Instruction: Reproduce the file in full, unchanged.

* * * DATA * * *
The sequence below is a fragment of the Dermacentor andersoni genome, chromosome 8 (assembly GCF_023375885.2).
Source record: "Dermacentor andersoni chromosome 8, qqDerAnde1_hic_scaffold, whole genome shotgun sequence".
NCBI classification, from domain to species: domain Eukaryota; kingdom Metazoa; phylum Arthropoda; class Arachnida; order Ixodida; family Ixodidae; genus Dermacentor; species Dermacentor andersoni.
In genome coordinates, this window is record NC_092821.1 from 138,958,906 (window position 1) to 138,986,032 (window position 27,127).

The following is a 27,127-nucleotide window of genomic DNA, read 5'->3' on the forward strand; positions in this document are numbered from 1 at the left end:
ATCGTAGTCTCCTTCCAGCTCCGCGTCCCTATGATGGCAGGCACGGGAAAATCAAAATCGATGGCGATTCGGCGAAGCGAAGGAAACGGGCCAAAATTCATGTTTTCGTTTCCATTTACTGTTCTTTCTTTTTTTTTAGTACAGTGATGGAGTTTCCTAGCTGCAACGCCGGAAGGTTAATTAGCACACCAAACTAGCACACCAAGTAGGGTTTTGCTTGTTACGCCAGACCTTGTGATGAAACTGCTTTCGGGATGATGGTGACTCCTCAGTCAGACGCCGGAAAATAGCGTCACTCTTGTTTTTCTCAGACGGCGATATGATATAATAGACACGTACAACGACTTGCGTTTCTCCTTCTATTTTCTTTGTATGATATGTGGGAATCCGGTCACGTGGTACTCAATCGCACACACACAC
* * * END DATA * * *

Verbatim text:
The sequence below is a fragment of the Dermacentor andersoni genome, chromosome 8 (assembly GCF_023375885.2).
Source record: "Dermacentor andersoni chromosome 8, qqDerAnde1_hic_scaffold, whole genome shotgun sequence".
NCBI classification, from domain to species: domain Eukaryota; kingdom Metazoa; phylum Arthropoda; class Arachnida; order Ixodida; family Ixodidae; genus Dermacentor; species Dermacentor andersoni.
In genome coordinates, this window is record NC_092821.1 from 138,958,906 (window position 1) to 138,986,032 (window position 27,127).

The following is a 27,127-nucleotide window of genomic DNA, read 5'->3' on the forward strand; positions in this document are numbered from 1 at the left end:
ATCGTAGTCTCCTTCCAGCTCCGCGTCCCTATGATGGCAGGCACGGGAAAATCAAAATCGATGGCGATTCGGCGAAGCGAAGGAAACGGGCCAAAATTCATGTTTTCGTTTCCATTTACTGTTCTTTCTTTTTTTTTAGTACAGTGATGGAGTTTCCTAGCTGCAACGCCGGAAGGTTAATTAGCACACCAAACTAGCACACCAAGTAGGGTTTTGCTTGTTACGCCAGACCTTGTGATGAAACTGCTTTCGGGATGATGGTGACTCCTCAGTCAGACGCCGGAAAATAGCGTCACTCTTGTTTTTCTCAGACGGCGATATGATATAATAGACACGTACAACGACTTGCGTTTCTCCTTCTATTTTCTTTGTATGATATGTGGGAATCCGGTCACGTGGTACTCAATCGCACACACACAC